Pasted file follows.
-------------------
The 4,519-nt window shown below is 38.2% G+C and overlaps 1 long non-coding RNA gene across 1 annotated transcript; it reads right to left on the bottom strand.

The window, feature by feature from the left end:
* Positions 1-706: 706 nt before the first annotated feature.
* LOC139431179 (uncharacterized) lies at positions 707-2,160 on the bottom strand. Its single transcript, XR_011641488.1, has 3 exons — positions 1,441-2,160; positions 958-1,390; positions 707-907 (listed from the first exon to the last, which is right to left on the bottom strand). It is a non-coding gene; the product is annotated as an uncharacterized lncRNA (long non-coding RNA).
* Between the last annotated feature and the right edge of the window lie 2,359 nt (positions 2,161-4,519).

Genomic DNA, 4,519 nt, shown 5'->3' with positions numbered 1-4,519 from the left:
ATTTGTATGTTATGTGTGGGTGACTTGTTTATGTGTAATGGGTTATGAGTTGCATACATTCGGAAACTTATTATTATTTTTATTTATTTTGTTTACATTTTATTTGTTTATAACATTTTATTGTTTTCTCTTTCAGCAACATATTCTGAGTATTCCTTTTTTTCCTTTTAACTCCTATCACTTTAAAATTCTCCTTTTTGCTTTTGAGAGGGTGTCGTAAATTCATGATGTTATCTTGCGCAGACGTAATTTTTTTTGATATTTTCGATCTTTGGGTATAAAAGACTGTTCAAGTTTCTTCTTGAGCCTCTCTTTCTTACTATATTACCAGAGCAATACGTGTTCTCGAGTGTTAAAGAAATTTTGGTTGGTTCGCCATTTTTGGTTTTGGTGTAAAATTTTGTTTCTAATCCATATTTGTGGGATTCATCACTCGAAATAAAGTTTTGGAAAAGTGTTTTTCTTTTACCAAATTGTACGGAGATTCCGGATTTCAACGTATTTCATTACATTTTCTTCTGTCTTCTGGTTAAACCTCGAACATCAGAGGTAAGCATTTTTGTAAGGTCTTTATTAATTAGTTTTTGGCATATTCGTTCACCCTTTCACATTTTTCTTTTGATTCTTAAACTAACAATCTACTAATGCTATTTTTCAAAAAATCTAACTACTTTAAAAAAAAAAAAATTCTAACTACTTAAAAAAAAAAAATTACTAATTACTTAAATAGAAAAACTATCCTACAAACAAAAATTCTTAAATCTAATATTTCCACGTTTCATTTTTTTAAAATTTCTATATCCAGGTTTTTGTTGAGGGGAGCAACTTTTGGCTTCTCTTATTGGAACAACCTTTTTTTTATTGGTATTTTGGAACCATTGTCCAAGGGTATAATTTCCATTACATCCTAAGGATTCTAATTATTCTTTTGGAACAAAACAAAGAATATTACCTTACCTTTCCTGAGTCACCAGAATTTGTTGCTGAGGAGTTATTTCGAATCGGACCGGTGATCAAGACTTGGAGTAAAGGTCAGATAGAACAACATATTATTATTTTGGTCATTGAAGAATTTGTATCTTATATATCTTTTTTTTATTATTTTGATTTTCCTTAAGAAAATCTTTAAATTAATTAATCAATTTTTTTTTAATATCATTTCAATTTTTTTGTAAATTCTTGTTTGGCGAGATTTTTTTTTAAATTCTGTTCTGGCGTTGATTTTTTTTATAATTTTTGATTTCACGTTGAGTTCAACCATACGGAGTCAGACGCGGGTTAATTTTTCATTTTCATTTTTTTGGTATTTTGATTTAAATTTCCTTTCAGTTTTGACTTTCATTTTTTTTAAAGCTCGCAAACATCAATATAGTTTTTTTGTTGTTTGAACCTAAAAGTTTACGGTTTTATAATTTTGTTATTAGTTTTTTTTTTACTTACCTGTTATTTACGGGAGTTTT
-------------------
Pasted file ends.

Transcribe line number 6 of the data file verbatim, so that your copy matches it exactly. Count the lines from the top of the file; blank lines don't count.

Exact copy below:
Genomic DNA, 4,519 nt, shown 5'->3' with positions numbered 1-4,519 from the left: